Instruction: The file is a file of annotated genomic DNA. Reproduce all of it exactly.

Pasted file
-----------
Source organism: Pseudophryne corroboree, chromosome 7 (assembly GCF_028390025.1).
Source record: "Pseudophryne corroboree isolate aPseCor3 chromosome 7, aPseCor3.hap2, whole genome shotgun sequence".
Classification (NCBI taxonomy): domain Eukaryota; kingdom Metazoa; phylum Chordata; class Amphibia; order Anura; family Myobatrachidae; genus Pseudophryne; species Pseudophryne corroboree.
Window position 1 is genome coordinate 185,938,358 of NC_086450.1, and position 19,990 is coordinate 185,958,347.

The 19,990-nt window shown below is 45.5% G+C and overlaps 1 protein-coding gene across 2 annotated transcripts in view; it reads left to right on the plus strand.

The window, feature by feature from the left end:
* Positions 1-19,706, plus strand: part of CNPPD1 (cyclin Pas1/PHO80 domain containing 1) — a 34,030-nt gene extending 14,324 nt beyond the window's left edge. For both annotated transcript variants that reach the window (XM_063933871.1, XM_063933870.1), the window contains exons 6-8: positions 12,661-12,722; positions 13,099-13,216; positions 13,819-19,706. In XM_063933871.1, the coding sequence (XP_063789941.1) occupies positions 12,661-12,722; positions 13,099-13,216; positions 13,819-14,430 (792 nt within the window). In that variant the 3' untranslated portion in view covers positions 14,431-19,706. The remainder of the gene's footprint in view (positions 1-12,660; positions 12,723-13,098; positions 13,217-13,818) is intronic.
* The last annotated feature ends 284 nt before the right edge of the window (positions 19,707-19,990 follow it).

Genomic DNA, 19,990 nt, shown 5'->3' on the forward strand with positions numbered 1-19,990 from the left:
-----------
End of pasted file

Source organism: Pseudophryne corroboree, chromosome 7 (assembly GCF_028390025.1).
Source record: "Pseudophryne corroboree isolate aPseCor3 chromosome 7, aPseCor3.hap2, whole genome shotgun sequence".
Classification (NCBI taxonomy): domain Eukaryota; kingdom Metazoa; phylum Chordata; class Amphibia; order Anura; family Myobatrachidae; genus Pseudophryne; species Pseudophryne corroboree.
Window position 1 is genome coordinate 185,938,358 of NC_086450.1, and position 19,990 is coordinate 185,958,347.

The 19,990-nt window shown below is 45.5% G+C and overlaps 1 protein-coding gene across 2 annotated transcripts in view; it reads left to right on the plus strand.

The window, feature by feature from the left end:
* Positions 1-19,706, plus strand: part of CNPPD1 (cyclin Pas1/PHO80 domain containing 1) — a 34,030-nt gene extending 14,324 nt beyond the window's left edge. For both annotated transcript variants that reach the window (XM_063933871.1, XM_063933870.1), the window contains exons 6-8: positions 12,661-12,722; positions 13,099-13,216; positions 13,819-19,706. In XM_063933871.1, the coding sequence (XP_063789941.1) occupies positions 12,661-12,722; positions 13,099-13,216; positions 13,819-14,430 (792 nt within the window). In that variant the 3' untranslated portion in view covers positions 14,431-19,706. The remainder of the gene's footprint in view (positions 1-12,660; positions 12,723-13,098; positions 13,217-13,818) is intronic.
* The last annotated feature ends 284 nt before the right edge of the window (positions 19,707-19,990 follow it).

Genomic DNA, 19,990 nt, shown 5'->3' on the forward strand with positions numbered 1-19,990 from the left: